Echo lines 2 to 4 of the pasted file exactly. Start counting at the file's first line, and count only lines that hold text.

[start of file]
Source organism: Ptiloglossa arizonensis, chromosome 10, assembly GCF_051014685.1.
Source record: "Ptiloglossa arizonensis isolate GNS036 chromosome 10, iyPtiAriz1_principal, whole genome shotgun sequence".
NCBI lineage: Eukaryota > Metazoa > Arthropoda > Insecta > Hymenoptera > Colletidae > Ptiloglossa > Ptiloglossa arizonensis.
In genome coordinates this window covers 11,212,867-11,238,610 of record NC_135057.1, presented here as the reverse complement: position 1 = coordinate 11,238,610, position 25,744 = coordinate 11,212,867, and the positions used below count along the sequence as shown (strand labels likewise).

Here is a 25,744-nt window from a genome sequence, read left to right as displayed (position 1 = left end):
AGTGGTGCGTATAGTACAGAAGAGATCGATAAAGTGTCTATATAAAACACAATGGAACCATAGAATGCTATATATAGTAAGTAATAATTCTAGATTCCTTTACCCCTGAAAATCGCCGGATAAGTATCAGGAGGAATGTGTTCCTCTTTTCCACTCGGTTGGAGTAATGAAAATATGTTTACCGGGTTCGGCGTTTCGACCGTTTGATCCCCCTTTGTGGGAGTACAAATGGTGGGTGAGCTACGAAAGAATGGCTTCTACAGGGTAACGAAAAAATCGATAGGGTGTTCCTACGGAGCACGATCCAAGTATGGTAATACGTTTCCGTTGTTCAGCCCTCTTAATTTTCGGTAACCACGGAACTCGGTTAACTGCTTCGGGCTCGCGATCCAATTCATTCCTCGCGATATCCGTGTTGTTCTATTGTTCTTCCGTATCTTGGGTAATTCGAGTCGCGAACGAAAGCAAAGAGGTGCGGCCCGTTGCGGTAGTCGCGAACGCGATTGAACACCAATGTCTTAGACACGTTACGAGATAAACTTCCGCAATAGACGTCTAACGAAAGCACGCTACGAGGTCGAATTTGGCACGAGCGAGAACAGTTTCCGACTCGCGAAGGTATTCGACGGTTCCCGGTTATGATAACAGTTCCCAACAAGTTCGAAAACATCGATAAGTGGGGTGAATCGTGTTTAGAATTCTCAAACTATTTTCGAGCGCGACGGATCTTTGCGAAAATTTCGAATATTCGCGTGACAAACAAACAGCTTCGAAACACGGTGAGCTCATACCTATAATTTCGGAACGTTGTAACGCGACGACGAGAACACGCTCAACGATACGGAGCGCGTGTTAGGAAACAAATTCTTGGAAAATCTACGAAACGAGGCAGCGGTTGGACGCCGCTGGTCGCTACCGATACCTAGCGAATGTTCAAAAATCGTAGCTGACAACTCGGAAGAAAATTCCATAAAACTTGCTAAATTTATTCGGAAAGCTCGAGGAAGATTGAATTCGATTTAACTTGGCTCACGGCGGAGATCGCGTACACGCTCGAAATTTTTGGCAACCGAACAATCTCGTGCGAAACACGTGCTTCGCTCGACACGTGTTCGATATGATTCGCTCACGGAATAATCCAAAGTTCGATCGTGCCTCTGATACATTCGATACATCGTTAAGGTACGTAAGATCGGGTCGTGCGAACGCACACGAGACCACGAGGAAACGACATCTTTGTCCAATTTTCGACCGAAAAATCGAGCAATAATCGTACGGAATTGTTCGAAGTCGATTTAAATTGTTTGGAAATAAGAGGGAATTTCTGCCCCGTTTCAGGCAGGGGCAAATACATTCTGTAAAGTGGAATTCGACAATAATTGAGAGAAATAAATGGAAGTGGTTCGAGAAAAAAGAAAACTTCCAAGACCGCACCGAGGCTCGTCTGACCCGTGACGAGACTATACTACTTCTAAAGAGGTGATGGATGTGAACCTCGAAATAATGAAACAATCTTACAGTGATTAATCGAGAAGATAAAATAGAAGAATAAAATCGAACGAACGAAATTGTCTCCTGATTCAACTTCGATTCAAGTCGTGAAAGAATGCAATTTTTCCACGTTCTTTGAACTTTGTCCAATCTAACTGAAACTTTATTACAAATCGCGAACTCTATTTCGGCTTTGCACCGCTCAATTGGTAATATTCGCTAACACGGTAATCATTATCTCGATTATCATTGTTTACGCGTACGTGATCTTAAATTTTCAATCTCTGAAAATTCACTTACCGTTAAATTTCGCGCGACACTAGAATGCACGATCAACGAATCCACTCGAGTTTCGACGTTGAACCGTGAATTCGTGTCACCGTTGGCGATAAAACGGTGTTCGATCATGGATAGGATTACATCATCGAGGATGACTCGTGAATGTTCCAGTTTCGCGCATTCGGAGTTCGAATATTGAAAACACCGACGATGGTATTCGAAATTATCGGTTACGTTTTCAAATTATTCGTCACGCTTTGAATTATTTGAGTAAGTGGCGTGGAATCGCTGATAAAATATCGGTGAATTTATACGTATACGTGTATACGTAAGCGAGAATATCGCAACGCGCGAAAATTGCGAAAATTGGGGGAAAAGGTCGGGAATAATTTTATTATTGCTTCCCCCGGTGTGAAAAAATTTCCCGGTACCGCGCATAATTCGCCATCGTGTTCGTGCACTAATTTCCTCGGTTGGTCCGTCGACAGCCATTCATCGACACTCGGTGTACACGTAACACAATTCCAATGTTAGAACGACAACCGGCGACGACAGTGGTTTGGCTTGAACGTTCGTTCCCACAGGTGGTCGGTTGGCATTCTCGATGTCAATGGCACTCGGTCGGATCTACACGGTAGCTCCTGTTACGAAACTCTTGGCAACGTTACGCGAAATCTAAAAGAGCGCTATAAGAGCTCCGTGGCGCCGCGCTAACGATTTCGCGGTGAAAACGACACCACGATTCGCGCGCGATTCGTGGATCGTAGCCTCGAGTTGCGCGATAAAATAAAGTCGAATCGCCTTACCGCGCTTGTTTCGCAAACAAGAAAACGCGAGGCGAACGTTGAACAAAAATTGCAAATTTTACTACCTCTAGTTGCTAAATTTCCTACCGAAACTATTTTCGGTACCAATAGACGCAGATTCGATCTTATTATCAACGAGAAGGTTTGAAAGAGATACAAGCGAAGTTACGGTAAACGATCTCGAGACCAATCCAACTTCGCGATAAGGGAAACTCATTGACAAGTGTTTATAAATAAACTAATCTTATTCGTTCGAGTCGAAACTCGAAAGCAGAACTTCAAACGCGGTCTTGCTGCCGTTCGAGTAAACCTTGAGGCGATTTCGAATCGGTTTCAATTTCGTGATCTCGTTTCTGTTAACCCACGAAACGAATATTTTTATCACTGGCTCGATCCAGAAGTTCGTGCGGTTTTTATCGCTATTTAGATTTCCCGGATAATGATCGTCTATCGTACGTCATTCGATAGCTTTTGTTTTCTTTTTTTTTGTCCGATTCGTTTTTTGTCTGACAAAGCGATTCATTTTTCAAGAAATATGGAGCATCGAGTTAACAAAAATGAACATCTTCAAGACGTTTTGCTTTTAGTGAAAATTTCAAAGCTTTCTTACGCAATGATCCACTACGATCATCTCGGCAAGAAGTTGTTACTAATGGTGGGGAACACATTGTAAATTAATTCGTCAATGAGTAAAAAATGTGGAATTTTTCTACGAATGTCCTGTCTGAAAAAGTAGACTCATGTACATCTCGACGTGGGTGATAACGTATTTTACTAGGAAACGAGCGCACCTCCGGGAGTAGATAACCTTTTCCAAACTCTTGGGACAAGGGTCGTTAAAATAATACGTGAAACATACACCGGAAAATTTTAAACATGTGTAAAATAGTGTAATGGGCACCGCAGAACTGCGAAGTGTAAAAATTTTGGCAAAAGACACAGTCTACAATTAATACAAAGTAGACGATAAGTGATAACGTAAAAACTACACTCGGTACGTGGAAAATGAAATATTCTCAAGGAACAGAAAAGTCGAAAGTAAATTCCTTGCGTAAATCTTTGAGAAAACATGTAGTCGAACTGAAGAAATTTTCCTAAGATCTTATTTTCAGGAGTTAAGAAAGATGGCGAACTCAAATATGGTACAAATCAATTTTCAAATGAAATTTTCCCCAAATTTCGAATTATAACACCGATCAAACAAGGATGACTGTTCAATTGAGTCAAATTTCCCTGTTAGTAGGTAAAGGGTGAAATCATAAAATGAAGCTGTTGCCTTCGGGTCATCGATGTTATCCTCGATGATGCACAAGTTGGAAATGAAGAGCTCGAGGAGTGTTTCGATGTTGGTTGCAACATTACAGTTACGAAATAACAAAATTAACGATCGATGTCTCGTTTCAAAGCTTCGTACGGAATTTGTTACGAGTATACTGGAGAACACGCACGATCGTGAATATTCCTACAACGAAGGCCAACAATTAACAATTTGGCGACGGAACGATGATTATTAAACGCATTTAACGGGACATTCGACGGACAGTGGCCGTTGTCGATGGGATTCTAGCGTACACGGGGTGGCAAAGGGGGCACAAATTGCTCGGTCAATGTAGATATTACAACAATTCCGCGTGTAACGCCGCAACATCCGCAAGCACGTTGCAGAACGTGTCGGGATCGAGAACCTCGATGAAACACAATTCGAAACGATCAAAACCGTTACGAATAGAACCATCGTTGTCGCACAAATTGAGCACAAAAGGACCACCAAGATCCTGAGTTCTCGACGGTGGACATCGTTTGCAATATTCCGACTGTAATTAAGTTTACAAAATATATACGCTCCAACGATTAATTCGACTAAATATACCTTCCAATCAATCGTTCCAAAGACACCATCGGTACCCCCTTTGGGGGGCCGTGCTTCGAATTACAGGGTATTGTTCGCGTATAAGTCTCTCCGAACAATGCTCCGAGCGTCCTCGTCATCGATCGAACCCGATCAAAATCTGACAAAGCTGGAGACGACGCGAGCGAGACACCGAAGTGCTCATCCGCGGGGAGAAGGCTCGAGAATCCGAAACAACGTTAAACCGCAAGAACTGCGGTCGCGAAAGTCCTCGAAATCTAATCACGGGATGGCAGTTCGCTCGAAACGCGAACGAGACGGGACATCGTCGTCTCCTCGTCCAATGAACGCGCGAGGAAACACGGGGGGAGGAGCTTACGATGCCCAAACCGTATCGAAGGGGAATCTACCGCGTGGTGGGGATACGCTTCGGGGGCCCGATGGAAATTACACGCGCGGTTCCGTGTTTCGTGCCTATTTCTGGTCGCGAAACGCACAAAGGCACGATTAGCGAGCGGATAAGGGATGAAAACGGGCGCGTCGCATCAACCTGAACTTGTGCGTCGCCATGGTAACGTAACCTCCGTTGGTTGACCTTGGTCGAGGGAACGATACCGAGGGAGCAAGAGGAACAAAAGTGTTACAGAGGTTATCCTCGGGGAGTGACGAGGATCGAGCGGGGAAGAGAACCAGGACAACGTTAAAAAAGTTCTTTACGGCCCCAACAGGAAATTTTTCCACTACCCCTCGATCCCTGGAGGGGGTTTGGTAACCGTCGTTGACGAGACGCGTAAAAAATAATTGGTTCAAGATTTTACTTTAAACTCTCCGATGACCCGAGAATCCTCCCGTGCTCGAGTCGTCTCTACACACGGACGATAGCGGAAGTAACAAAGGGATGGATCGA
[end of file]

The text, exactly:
Source record: "Ptiloglossa arizonensis isolate GNS036 chromosome 10, iyPtiAriz1_principal, whole genome shotgun sequence".
NCBI lineage: Eukaryota > Metazoa > Arthropoda > Insecta > Hymenoptera > Colletidae > Ptiloglossa > Ptiloglossa arizonensis.
In genome coordinates this window covers 11,212,867-11,238,610 of record NC_135057.1, presented here as the reverse complement: position 1 = coordinate 11,238,610, position 25,744 = coordinate 11,212,867, and the positions used below count along the sequence as shown (strand labels likewise).